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Challenges to the 1951 Convention in its
50th Anniversary Year
Erika Feller, Director
Department of International Protection, UNHCR
Seminar on “International Protection within one single asylum procedure”
Norrkoping, Sweden, 23-24 April 2001
Minister, Director-General, Mr. Chairman, colleagues and friends,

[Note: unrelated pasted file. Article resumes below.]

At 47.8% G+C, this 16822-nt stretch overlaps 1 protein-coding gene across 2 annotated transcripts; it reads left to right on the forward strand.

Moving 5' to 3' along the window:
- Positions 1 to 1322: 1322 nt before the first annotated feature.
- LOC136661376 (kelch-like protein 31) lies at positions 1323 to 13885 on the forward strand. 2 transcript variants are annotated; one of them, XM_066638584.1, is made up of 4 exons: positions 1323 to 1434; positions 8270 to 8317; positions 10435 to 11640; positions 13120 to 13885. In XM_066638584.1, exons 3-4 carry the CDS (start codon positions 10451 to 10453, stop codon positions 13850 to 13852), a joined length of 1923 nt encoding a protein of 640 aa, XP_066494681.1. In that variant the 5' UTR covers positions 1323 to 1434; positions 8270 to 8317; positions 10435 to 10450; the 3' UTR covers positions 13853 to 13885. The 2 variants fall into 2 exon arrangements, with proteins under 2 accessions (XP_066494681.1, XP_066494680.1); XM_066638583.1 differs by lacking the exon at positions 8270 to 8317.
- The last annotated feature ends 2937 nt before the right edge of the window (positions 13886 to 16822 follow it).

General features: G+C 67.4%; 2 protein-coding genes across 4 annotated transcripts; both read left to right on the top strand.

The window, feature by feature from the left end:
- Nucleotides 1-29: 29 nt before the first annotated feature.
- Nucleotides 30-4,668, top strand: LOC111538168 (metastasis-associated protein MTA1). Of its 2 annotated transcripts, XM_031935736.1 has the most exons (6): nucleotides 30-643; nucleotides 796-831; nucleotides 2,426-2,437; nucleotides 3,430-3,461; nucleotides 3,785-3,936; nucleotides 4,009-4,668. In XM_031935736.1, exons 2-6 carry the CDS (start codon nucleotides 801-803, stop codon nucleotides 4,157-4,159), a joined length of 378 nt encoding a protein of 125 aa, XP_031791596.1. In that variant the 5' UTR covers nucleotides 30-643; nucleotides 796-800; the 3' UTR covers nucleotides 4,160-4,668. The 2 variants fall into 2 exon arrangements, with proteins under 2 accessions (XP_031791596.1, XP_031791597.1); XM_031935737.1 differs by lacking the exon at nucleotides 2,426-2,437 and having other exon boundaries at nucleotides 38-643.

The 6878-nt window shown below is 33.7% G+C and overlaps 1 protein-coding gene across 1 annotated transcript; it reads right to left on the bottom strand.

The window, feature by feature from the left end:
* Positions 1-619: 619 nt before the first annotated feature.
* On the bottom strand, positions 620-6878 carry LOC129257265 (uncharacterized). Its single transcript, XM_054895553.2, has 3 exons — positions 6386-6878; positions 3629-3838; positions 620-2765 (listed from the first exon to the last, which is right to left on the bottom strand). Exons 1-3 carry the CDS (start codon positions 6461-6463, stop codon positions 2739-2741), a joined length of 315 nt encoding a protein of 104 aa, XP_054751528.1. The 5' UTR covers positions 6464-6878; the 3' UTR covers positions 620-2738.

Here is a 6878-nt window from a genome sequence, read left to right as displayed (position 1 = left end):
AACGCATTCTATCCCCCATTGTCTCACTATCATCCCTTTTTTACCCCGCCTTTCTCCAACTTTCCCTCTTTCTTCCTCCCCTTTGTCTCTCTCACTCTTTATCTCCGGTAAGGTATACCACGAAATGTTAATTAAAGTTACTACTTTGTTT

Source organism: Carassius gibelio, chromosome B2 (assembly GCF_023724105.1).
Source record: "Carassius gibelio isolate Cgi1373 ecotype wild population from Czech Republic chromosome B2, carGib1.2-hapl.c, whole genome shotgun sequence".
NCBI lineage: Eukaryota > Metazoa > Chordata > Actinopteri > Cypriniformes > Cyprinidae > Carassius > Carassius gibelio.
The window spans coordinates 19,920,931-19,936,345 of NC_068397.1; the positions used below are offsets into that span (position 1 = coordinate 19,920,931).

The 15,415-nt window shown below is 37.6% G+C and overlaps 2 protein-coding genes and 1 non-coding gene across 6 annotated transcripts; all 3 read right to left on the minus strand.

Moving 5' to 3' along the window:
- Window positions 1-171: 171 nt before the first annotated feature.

The year 2001 is the 50th anniversary year of the foundation refugee protection instrument, the 1951 UN Convention relating to the Status of Refugees. The European Union countries, at their Special Council meeting in Tampere, Finland, in October 1999, did a particularly valuable service for this instrument when they reaffirmed "the importance the Union and member states attach to absolute respect of the right to seek asylum" and "agreed to work towards establishing a Common European Asylum system based on the full and inclusive application of the Geneva Convention". Our seminar today takes place under the EU Presidency of a country clearly concerned for refugees and with a strong, demonstrated commitment to their protection. It offers a timely and welcome opportunity for some reflection about this central refugee instrument and how to promote its full and inclusive application. It also allows us the possibility to look more closely at the place of the Convention in the complicated process European countries have embarked upon of developing common policies on asylum and migration which respect both the dictates of border control, but also the principles guaranteeing protection to those who may need it within the European space.